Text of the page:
Pope Francis has approved a new direction for the
scandal-ridden Vatican bank as it seeks to improve transparency and compliance
with international guidelines, the Vatican said on April 7.
The bank, known as the Institute for Religious
Works, was founded in 1942 to manage funds for Roman Catholic institutions,
Vatican employees and clergy but has been plagued by allegations of money
laundering and Mafia links for decades.
The pope’s statement ended months of speculation
about the troubled bank’s future and endorsed a proposal developed by Cardinal
George Pell, head of the Vatican’s new Secretariat for the Economy.
“The IOR will continue to serve with prudence and
provide specialized financial services to the Catholic Church worldwide,” the
Vatican said in a statement released on behalf of the pope on April 7.
Ernst von Freyberg, president of the IOR, will
work with bank management to finalize changes that fulfill the Vatican’s new
financial structures, the statement said.
The pope identified the bank as a key target of
reforms after his election last year and had not ruled out its closure if it
was unable to conform to international standards of transparency and
Last year the bank published details of its
accounts for the first time and a team of experts from the Promontory Financial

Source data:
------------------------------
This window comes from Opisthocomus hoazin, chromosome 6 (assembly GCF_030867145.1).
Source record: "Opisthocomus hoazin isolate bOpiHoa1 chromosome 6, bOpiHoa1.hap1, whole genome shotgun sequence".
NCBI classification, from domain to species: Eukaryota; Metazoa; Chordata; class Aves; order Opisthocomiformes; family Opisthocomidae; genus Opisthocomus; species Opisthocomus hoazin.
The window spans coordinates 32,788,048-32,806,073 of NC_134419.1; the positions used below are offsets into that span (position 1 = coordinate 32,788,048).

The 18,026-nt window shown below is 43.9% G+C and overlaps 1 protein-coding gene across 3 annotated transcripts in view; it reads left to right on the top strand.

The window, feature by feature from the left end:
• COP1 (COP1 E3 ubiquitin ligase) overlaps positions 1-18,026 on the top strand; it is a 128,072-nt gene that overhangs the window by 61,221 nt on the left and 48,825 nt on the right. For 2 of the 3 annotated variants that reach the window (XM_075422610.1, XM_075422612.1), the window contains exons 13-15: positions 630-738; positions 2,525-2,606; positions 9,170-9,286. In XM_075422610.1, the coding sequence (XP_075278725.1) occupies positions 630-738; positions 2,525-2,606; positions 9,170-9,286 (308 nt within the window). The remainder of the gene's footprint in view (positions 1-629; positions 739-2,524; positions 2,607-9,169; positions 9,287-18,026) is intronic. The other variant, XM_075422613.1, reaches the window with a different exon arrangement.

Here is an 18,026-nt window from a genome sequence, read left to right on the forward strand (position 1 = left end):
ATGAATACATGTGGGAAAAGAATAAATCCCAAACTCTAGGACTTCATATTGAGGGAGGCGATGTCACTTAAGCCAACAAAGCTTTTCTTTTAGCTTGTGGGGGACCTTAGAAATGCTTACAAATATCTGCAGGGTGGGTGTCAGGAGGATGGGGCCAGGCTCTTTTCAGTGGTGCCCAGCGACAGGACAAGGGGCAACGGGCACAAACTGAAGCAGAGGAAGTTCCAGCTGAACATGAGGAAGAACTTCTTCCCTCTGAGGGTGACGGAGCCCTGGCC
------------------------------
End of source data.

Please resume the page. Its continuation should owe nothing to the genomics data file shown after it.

Group, a regulatory compliance consulting firm, began screening the 19,000
accounts held by the bank looking for signs of money laundering and other
The Vatican bank has struggled to clean up its
image since Roberto Calvi, dubbed “God’s banker” because of his dealings with
it, was found hanging beneath Blackfriars Bridge in London in 1982 in a
suspected Mafia killing.
More recently the bank’s former president, Ettore
Gotti Tedeschi, was sacked in 2012 after Italian prosecutors seized 23 million
euros ($29 million) from a Rome bank account registered to the IOR amid
suspicions of money laundering.
Now Monsignor Nunzio Scarano, a former Vatican
accountant with close links to the IOR, is facing trial on charges of money
laundering and allegedly plotting to smuggle millions of dollars from
Switzerland into Italy in a tax-dodging scheme.
Paolo Cipriani and Massimo Tulli, the former director
and deputy director at IOR, who resigned in July after Scarano’s arrest, have
also been ordered to stand trial on charges of violating anti-money laundering
The pope’s approval “represents for us a strong
accreditation, a great recognition of the importance of our mission and service
work done in the last 12 months,” said IOR spokesman Max Hohenberg, in a